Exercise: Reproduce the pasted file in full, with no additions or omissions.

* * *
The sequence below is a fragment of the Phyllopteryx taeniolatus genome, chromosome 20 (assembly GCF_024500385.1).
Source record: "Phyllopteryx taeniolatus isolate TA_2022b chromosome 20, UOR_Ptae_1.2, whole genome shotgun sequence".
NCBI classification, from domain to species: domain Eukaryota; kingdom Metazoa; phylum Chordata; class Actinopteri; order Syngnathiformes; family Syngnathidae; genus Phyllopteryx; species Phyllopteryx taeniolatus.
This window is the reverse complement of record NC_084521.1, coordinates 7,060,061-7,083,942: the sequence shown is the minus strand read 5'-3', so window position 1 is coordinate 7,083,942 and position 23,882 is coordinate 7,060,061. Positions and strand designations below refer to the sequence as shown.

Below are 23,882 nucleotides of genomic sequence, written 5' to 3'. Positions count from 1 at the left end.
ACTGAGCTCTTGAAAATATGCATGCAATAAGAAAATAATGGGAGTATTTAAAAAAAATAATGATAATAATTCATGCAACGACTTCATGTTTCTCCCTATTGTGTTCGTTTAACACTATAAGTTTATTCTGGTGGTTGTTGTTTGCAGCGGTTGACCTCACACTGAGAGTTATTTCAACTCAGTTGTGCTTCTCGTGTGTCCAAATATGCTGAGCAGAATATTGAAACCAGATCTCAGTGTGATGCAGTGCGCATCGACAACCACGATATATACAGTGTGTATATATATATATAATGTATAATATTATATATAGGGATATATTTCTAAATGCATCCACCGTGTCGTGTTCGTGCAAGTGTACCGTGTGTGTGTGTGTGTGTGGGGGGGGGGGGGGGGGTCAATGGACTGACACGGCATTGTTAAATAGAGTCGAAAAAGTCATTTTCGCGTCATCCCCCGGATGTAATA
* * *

The sequence below is a fragment of the Phyllopteryx taeniolatus genome, chromosome 20 (assembly GCF_024500385.1).
Source record: "Phyllopteryx taeniolatus isolate TA_2022b chromosome 20, UOR_Ptae_1.2, whole genome shotgun sequence".
NCBI classification, from domain to species: domain Eukaryota; kingdom Metazoa; phylum Chordata; class Actinopteri; order Syngnathiformes; family Syngnathidae; genus Phyllopteryx; species Phyllopteryx taeniolatus.
This window is the reverse complement of record NC_084521.1, coordinates 7,060,061-7,083,942: the sequence shown is the minus strand read 5'-3', so window position 1 is coordinate 7,083,942 and position 23,882 is coordinate 7,060,061. Positions and strand designations below refer to the sequence as shown.

Below are 23,882 nucleotides of genomic sequence, written 5' to 3'. Positions count from 1 at the left end.
ACTGAGCTCTTGAAAATATGCATGCAATAAGAAAATAATGGGAGTATTTAAAAAAAATAATGATAATAATTCATGCAACGACTTCATGTTTCTCCCTATTGTGTTCGTTTAACACTATAAGTTTATTCTGGTGGTTGTTGTTTGCAGCGGTTGACCTCACACTGAGAGTTATTTCAACTCAGTTGTGCTTCTCGTGTGTCCAAATATGCTGAGCAGAATATTGAAACCAGATCTCAGTGTGATGCAGTGCGCATCGACAACCACGATATATACAGTGTGTATATATATATATAATGTATAATATTATATATAGGGATATATTTCTAAATGCATCCACCGTGTCGTGTTCGTGCAAGTGTACCGTGTGTGTGTGTGTGTGTGGGGGGGGGGGGGGGGGTCAATGGACTGACACGGCATTGTTAAATAGAGTCGAAAAAGTCATTTTCGCGTCATCCCCCGGATGTAATA